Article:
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HomeBio-tom-godfrey-fellow

 

Fellows Profile
By Tom Godfrey, OSSC Historian

-Tom Godfrey-

Tom Godfrey was OSSC President in 1973 - 1974, having started as Arrangements Chairman in 1969 at the request of then-President Don Nicholson, and subsequently serving as Treasurer, Secretary, and Vice President.

 

During 1995-1996, President David Kramer asked Mr. Godfrey to find out which OSSC Fellows were alive, so that they might be honored at the June meeting that year.  The next President, Susan Raffensperger (now  Rico) asked Tom to become the Society's first Historian, a position he continues to hold.

 

In addition to his duties as Historian, Tom has played a key role on the society's Nominating Committees for several years.  He proposed putting officer candidate's photos and biographies on the ballots, which has given members more information on whom to elect.  Mr. Godfrey also suggested that these bios and officer's photos be posted on the web site, along with the list of Past Officers.  Many of the excellent speakers at OSSC meetings were the result of Tom's efforts behind the scenes.

 

The Board of Directors elected Tom Godfrey as the Society's 18th Fellow at the June, 1999 board meeting, and presented him with a commemorative plaque at the society's first 1999-2000 meeting on October 6th, 1999 at the Wyndham Gardens Hotel in Monrovia.

 

Thomas Erwin Godfrey was born in Morris, Illinois on November 9, 1938 to Erwin, a lawyer, and Lois, a school teacher.  He won recognition for math and science in high school, and graduated with a BS in Engineering Physics from the University of Illinois in 1960.  Without realizing it, his career in optics began during college when a Physics professor hired him to do first-order 2x2 matrix paraxial ray tracing of nuclear particles through magnetic lenses of a particle accelerator.  He also set up a periscope to allow viewing of the target materials being bombardeded.

 

After graduation, Tom married Karen Bergstrom, whom he first met in the 5th grade, moved to California, and Tom began his career as an engineer and manager in optics and electro-optics at Northrop Corporation.  He took Walter Wallin's optics classes, and courses in servomechanisms and mathematics at UCLA.In 1967 Tom and his manager, Paul Halderman to Milt Laikin's UCLA Extension class on how to design optics with David Grey's Optimization Computer Program, which he says "made me an optics designer"!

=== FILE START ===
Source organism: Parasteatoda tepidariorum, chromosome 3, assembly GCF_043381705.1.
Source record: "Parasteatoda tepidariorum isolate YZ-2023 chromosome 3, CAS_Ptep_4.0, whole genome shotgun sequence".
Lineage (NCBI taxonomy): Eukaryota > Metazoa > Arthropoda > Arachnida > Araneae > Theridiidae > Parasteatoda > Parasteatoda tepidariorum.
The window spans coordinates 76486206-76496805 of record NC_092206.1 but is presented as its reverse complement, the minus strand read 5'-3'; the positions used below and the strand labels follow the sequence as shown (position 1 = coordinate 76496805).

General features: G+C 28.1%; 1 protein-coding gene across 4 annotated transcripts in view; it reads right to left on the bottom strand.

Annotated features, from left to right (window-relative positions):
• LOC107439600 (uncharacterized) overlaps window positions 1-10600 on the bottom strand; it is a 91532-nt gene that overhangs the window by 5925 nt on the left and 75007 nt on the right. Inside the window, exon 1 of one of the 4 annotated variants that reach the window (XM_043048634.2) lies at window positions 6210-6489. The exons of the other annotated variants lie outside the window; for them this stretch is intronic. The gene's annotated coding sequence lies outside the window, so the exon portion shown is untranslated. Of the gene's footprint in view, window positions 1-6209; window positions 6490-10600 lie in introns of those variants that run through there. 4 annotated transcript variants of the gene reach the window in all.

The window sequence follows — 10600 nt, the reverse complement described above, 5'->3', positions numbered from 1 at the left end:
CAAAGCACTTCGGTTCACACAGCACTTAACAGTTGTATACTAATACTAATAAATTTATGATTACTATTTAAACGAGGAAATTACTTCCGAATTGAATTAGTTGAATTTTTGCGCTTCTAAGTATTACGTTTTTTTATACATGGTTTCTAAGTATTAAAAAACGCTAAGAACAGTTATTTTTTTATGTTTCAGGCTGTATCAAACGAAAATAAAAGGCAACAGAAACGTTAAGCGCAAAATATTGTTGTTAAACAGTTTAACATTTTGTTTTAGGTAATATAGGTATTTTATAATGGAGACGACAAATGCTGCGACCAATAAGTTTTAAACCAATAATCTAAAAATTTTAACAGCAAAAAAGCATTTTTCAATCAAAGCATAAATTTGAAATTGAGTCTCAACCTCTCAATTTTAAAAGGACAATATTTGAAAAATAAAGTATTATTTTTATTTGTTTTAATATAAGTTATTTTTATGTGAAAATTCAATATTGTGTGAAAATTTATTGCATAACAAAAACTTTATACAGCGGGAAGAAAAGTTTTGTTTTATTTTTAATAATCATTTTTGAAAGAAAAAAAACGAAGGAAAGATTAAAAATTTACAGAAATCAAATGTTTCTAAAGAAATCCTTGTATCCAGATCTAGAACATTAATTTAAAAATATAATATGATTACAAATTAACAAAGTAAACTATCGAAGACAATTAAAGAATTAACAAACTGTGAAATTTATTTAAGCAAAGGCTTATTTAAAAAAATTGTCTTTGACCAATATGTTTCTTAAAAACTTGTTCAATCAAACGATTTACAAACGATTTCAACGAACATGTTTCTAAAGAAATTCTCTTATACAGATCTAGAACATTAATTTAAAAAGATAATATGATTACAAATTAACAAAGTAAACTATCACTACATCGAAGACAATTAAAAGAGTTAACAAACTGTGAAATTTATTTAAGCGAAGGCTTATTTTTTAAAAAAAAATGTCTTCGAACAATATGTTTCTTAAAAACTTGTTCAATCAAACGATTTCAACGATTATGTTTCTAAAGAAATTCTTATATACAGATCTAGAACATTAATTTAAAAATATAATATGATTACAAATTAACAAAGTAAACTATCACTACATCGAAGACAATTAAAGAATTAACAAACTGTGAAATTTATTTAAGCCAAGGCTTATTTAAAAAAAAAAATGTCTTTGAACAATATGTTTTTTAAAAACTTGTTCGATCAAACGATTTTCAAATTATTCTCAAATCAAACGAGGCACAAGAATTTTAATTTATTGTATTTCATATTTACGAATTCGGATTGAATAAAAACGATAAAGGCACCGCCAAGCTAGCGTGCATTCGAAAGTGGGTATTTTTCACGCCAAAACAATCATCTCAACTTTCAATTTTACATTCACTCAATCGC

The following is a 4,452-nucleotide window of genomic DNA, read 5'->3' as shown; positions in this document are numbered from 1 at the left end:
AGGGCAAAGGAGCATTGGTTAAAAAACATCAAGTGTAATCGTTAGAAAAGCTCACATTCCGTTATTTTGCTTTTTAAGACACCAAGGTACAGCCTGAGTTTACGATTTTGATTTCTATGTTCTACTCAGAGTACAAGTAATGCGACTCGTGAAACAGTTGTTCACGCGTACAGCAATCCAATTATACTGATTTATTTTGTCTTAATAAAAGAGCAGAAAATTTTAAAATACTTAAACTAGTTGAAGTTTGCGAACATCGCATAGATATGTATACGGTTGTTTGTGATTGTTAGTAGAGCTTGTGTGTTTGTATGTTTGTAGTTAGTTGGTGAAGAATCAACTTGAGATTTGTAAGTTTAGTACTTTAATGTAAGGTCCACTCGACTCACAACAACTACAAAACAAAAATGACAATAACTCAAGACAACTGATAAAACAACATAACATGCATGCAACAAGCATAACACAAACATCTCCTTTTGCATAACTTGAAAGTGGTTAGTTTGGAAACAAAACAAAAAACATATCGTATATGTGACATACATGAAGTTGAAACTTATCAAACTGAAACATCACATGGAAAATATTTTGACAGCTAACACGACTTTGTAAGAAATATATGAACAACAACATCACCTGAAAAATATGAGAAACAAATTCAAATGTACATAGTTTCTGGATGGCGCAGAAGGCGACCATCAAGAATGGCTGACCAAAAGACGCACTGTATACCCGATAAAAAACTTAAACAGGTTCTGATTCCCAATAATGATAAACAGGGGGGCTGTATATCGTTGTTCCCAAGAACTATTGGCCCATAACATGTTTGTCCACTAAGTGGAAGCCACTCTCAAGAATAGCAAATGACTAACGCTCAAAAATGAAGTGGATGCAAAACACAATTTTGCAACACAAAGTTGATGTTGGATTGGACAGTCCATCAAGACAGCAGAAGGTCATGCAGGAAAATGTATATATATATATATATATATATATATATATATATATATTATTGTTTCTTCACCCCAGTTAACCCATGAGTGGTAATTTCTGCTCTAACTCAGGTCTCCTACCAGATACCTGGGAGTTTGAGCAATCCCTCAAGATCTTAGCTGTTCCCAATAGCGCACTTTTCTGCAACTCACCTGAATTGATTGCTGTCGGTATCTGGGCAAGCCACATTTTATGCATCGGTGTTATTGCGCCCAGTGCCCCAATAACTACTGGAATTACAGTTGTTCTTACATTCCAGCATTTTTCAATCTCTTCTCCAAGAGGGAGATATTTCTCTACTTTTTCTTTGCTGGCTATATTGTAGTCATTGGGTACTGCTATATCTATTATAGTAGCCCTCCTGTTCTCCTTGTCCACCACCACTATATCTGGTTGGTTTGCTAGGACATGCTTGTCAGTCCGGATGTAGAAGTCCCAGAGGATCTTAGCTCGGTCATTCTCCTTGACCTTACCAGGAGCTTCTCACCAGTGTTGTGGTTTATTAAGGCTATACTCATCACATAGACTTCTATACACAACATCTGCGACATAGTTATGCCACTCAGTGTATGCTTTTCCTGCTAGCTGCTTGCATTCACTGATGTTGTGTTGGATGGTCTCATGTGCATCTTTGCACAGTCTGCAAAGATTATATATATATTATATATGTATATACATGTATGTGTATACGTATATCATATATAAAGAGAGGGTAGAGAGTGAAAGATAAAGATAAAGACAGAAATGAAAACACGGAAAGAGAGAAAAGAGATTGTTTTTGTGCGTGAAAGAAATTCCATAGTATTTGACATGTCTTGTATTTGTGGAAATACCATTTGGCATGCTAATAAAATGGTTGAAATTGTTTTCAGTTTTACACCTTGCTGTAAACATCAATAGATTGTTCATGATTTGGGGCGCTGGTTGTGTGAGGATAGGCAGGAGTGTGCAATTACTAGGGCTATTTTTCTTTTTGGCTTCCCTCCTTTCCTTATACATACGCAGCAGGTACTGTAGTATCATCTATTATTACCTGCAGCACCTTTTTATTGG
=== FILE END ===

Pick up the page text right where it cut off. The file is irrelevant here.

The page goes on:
The first system Tom worked on  at Northrop was the Skybolt Missile star tracking Astro-Inertial System, which evolved with almost no optical changes into today's NAS-27 Guidance System for the Northrop Grumman B-2 Stealth Bomber.  Tom and Susan designed a diamond-turned aspheric reflective mirror to replace the refractive doublet Mangin secondary mirror assembly, and designed and built improved optics for a new Telescope Calibration Set.  Few people have been privileged to work on improvements to a system near the end of their career that they first started working on at the beginning of their career nearly 50 years ago!

 

Other EO systems Tom worked on include: Target Identification System Electro Optical (TISEO) for the Air Force F-4; Television Camera Set (TCS) for the Navy F-14; Tracking Adjunct System (TAS) for the Army / USMC Hawk Radar / Missile defensive system; the TV, FLIR, and Boresighting modules for the Scout Helicopter Mast Mounted Sight (MMS); and the Consolidated Automated Sensor System (CASS) and it's Advanced Telescope Optical Sub-System (ATOSS) for automated testing of Navy electro-optical systems on ships at sea.

 

Tom helped design, fabricate, test, and demonstrate many one-of-a-kind electro-optical systems, including: UV lenses and an all-reflective telescope and steering mirror for a multi-band photometer for the X-15 Rocket Craft; the Airborne Light-weight Optical Telescope System (ALOTS) for the Air Force KC-135 missile launch and reentry monitoring cameras; the 8 or so Northrop Competitive Development Phase Target Acquisition / Designation Systems and Pilot Night Vision Systems (TADS / PNVS) for the Army AAH-64 Attack Helicopters; the Laser Electro Optical System (LEOS) active TV system test-flown at Edwards AFB on an F-4.  In addition, Tom designed optics and systems for numerous proposed systems.

 

Tom holds several patents for precision boresighting of aiming FLIRs,TVs and Direct-view Sights to laser designator and guidance beams, as well as for testing of electro-optical sensors and laser designator systems for sensor performance and boresight accuracy.  He is on "The Honor Roll of Northrop Inventors" in recognition of his contributions to the science and technology of laser Target Designator Boresighting and Testing.

 

In 1994 Northrop Grumman was formed.  Tom took an early retirement that December, but was back by May 1995 as contract a optical designer, which he continued to do part-time (at Northrop Grumman, primarily!), until recently.  He is Special Programs Chairman for the Anaheim Chapter of the Northrop Grumman Retirement Club. He was in Northrop weekly summer twilight leagues and monthly club tournamentsfor 29 years and continues to enjoy golf with his church and retired Northrop pals. 

 

Tom and Karen Godfrey live in Orange County, California and have two grown sons, Grant  of Huntington Beach and Jim of Orange, and 3 grand-kids, Oto, Mona and Tommy.  Tom is active in the leadership of his church.  He is an Emeritous Member of the OSA, a Retired Member of the SPIE, a member of the MT. Wilson Observatory Association (MWOA), the "SOS" (formerly Northrop) Golf Club, the USGA, and the University of Illinois Alumni Association.Tom is available for Optical Design and Electro-Optical Engineering Consulting and Contract work.

 

Thomas E. Godfrey
(Contact Information)